“I think there's been a huge interest In our industry about making sure that as we think about this work, it's not like this special project — this is so critical to how our communities are going to thrive going forward,” he said.

For Jessica, philanthropic organizations like hers are entering a new era where embracing sustainability isn’t just about building physical infrastructure but developing the financing mechanisms behind it, too.

“A lot of people who go into this work to do good for the environment, or to do good for marginalized communities, are not always trained to also build sustainable business practices that can have revenue models that will sustain the work in perpetuity or over long periods of time,” she explained. “That is something that the nonprofit sector as a whole is going to have to address.” 

Though there are plenty of challenges to address in the short time frame of GGRF deployment and beyond, she remained optimistic about the impact a federal fund like this could have on tackling inequities in the United States.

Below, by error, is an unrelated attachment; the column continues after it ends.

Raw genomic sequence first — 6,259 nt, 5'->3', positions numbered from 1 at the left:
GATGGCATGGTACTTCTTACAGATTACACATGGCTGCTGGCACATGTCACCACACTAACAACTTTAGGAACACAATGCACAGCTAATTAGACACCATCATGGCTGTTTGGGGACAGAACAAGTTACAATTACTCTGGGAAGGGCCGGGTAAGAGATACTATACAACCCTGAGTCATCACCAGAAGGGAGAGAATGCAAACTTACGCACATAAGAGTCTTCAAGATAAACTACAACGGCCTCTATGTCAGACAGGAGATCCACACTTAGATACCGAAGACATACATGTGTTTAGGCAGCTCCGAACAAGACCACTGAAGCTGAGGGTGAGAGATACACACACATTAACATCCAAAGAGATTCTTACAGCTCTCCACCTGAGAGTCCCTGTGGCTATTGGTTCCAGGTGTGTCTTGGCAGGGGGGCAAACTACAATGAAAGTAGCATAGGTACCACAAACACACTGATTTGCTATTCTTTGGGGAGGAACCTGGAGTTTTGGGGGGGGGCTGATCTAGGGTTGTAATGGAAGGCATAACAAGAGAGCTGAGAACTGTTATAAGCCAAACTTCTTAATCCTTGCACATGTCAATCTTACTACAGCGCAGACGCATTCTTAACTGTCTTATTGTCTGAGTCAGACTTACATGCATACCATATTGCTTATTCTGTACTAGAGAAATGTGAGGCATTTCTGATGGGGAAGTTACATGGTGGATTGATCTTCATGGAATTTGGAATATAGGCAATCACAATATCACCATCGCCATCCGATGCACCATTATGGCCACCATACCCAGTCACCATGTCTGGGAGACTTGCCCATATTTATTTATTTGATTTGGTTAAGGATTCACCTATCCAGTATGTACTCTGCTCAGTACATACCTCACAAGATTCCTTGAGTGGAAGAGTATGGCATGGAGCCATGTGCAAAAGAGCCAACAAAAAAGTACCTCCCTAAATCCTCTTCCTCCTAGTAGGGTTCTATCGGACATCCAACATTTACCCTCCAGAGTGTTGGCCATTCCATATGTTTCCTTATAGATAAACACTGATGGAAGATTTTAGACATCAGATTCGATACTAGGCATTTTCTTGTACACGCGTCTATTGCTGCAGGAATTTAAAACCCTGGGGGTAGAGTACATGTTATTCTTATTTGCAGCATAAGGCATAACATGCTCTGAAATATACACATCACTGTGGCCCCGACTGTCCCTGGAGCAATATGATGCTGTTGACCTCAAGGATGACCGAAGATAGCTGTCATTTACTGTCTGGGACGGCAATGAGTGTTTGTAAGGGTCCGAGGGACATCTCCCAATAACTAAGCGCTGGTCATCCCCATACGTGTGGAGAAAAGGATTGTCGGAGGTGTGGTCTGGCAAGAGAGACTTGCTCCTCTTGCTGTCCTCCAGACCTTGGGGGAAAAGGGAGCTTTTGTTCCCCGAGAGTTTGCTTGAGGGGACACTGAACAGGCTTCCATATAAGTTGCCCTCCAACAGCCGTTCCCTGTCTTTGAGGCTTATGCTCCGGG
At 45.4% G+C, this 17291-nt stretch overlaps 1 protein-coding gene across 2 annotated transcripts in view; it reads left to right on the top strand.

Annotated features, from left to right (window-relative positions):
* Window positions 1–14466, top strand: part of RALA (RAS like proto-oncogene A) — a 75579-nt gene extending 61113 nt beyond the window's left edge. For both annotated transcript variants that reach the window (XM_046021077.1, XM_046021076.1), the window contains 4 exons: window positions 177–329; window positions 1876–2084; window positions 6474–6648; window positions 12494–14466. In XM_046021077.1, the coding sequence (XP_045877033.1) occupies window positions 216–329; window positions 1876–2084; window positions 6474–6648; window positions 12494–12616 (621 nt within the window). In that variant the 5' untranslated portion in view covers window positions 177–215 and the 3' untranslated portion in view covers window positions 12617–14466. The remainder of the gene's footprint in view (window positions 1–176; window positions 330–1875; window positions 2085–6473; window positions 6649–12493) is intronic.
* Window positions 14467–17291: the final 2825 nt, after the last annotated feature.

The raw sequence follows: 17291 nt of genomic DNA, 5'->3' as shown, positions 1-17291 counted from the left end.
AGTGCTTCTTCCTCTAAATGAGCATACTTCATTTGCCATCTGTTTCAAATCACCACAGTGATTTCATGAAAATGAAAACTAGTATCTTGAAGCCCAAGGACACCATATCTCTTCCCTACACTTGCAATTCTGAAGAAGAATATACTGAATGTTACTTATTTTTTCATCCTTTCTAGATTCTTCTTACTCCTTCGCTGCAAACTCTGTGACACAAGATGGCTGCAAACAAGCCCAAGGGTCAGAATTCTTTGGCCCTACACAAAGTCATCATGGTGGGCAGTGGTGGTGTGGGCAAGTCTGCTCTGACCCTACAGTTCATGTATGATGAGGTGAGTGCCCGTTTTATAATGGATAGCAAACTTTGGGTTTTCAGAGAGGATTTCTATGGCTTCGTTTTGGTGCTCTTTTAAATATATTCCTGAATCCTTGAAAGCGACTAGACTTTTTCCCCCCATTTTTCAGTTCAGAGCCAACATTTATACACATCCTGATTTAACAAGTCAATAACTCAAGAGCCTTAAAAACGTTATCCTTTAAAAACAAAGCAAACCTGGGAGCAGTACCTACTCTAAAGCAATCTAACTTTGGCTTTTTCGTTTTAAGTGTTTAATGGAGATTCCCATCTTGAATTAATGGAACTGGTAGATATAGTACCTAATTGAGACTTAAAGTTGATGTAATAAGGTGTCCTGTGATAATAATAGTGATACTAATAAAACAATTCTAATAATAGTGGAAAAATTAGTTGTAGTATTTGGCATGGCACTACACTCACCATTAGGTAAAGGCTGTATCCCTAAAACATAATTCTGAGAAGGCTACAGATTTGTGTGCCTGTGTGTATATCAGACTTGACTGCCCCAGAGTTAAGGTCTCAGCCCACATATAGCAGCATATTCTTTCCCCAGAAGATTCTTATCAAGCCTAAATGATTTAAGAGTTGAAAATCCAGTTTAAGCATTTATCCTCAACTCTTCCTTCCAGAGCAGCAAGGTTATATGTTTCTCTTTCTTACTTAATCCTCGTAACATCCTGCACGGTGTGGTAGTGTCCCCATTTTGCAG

“We have this incredible historical moment to be able to right some wrongs from the past,” she added. “Where redlining has been such a centerpiece of the financial industry story in the U.S., we actually now have the potential market conditions to turn that around, to be able to actually make disadvantaged communities the green-lined communities of choice where investors actually want to come and be able to leverage these federal funding opportunities.“